NEW YORK -- There is no fatter Tuesday in the race for the presidential nominations.
An unprecedented nationwide crush of voting will impose a super-sized measure of electoral reality on the presidential field on Tuesday, with a wild coast-to-coast primary set to anoint clear favorites -- and award all-important convention delegates -- to the remaining contenders.
The day (and late, late night) could all-but crown a Republican nominee, with Sen. John McCain, R-Ariz., hoping to sweep enough winner-take-all states (in addition to bigger-than-big California) to leave him with an overwhelming advantage over former governor Mitt Romney, R-Mass., and former governor Mike Huckabee, R-Ark.
On the Democratic side, Sen. Hillary Rodham Clinton, D-N.Y., and Sen. Barack Obama, D-Ill., fight a round that will go to the judges' scorecards: They are poised to split delegates in contests across the country, given party rules that award delegates based on vote percentages.
Clinton called the day ahead "both intriguing and somewhat mystifying," saying on ABC's "Good Morning America" on Tuesday that "we're all kind of guessing about what it's going to mean, because it's never happened before."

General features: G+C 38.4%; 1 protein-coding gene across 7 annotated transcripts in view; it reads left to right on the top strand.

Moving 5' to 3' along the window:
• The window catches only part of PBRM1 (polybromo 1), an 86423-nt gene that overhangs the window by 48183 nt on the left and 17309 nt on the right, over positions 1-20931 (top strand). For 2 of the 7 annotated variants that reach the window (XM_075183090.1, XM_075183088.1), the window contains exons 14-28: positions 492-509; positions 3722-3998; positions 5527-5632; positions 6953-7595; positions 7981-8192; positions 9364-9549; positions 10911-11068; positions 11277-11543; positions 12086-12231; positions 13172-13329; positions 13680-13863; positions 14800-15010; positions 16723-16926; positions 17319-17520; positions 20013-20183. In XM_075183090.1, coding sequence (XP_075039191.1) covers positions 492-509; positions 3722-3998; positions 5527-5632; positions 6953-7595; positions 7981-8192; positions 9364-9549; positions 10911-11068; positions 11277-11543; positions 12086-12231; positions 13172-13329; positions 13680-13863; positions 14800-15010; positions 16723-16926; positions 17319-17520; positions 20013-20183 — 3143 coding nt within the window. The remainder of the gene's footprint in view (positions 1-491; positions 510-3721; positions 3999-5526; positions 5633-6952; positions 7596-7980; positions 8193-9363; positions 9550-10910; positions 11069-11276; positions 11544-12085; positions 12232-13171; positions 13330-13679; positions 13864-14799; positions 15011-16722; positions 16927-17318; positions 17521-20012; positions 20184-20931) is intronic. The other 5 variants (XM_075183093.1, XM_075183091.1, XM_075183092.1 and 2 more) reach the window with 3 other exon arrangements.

"Right now I am ahead in both the popular vote and in delegates; I hope I stay there," Clinton said. "With two wars abroad and a looming recession, people need a president who's ready on day one to be commander in chief and to turn the economy around. We also need a candidate who will be able to win in November."
Countered Obama, also on "GMA": "We're seeing that the American people are understanding, unless we change how things work in Washington -- reduce the power of special interests and get our economy back on track -- that a lot of people are going to be hurting."
Behind the spin and expectations-setting are the raw, intimidating numbers: 43 races in 24 states and one territory, for a total of 23 Democratic contests and 21 for the Republicans. In a single day's voting, Democrats will award 1,681 convention delegates (87 percent of the total needed to clinch the nomination), while Republicans have 1,038 delegates at stake (83 percent of the way to the magic number), making for one electorally obese Fat Tuesday.
In an odd quirk, the top five candidates are all voters themselves on Tuesday: All live in Feb. 5 states, and are hoping for some hometown love.
On a stormy day through much of the country, brace for election results to roll in like the Giants' defensive line, starting with the close of West Virginia's Republican convention at 12:30 pm ET and finishing (maybe) with Alaska's poll closing at midnight ET.
Georgia's polls close at 7 pm ET, and the first big hour to set your clock for is 8 pm, when 10 states (including Connecticut, Massachusetts, Missouri, New Jersey, and Tennessee) cut off voting.
The biggest prizes will force us to wait a bit longer: New York's polls close at 9 pm, and California's at 11 pm ET -- though results from the Golden State aren't likely to be tabulated until Wednesday morning or later.